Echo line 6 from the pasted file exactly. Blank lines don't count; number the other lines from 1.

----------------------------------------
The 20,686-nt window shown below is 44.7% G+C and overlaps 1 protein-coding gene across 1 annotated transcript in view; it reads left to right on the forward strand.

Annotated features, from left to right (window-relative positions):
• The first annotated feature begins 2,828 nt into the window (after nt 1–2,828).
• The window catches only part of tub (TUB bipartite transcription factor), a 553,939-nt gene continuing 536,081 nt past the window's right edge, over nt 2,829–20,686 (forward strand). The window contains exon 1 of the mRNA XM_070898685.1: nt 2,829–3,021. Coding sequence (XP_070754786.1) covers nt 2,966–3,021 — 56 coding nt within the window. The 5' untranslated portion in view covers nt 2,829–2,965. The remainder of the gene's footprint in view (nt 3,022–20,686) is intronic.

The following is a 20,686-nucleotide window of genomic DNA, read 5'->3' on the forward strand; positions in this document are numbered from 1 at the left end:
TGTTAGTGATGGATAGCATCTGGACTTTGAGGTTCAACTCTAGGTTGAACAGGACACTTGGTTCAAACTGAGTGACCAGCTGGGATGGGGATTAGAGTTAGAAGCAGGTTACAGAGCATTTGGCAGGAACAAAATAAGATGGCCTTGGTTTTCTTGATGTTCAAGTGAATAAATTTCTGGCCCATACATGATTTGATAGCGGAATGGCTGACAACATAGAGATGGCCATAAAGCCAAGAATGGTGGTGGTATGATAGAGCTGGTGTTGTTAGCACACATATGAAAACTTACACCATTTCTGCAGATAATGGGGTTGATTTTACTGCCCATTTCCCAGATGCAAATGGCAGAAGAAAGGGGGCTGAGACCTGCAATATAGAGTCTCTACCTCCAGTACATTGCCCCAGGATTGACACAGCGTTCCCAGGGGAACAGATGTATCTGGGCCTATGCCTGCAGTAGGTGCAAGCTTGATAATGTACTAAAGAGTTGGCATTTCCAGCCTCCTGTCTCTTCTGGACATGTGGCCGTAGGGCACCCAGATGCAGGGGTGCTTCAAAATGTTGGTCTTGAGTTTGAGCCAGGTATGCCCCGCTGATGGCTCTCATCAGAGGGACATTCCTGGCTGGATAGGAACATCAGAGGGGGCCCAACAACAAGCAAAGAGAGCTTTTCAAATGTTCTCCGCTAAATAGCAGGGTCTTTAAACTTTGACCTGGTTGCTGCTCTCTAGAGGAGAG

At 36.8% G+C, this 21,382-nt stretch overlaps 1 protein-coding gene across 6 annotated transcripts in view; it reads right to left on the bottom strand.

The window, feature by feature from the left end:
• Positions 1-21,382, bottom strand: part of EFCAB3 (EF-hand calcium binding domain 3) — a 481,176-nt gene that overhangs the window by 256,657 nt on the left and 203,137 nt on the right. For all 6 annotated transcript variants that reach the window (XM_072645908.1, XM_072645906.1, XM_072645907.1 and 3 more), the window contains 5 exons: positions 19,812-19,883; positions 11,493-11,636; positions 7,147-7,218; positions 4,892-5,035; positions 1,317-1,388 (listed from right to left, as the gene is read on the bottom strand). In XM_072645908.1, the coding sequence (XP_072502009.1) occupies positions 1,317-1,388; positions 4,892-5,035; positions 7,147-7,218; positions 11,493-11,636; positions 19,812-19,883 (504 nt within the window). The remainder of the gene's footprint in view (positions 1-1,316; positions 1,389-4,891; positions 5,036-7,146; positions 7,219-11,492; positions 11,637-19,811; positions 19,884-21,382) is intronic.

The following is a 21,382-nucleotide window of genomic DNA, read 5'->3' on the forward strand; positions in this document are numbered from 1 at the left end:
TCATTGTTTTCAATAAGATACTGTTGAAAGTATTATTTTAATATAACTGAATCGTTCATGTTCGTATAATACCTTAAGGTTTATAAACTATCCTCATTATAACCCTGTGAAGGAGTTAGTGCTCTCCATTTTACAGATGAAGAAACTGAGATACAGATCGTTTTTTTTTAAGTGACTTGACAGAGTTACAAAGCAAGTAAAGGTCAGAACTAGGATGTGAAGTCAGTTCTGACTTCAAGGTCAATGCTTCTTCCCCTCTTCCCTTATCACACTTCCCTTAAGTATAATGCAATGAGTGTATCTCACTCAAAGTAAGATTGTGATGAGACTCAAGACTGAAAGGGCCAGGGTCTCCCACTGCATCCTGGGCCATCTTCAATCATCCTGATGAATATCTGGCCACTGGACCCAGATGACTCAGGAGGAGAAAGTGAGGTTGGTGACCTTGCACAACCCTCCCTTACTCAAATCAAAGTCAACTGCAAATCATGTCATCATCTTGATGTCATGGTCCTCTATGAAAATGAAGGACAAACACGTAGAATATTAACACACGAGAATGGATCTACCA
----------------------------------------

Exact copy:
TGTTAGTGATGGATAGCATCTGGACTTTGAGGTTCAACTCTAGGTTGAACAGGACACTTGGTTCAAACTGAGTGACCAGCTGGGATGGGGATTAGAGTTAGAAGCAGGTTACAGAGCATTTGGCAGGAACAAAATAAGATGGCCTTGGTTTTCTTGATGTTCAAGTGAATAAATTTCTGGCCCATACATGATTTGATAGCGGAATGGCTGACAACATAGAGATGGCCATAAAGCCAAGAATGGTGGTGGTATGATAGAGCTGGTGTTGTTAGCACACATATGAAAACTTACACCATTTCTGCAGATAATGGGGTTGATTTTACTGCCCATTTCCCAGATGCAAATGGCAGAAGAAAGGGGGCTGAGACCTGCAATATAGAGTCTCTACCTCCAGTACATTGCCCCAGGATTGACACAGCGTTCCCAGGGGAACAGATGTATCTGGGCCTATGCCTGCAGTAGGTGCAAGCTTGATAATGTACTAAAGAGTTGGCATTTCCAGCCTCCTGTCTCTTCTGGACATGTGGCCGTAGGGCACCCAGATGCAGGGGTGCTTCAAAATGTTGGTCTTGAGTTTGAGCCAGGTATGCCCCGCTGATGGCTCTCATCAGAGGGACATTCCTGGCTGGATAGGAACATCAGAGGGGGCCCAACAACAAGCAAAGAGAGCTTTTCAAATGTTCTCCGCTAAATAGCAGGGTCTTTAAACTTTGACCTGGTTGCTGCTCTCTAGAGGAGAG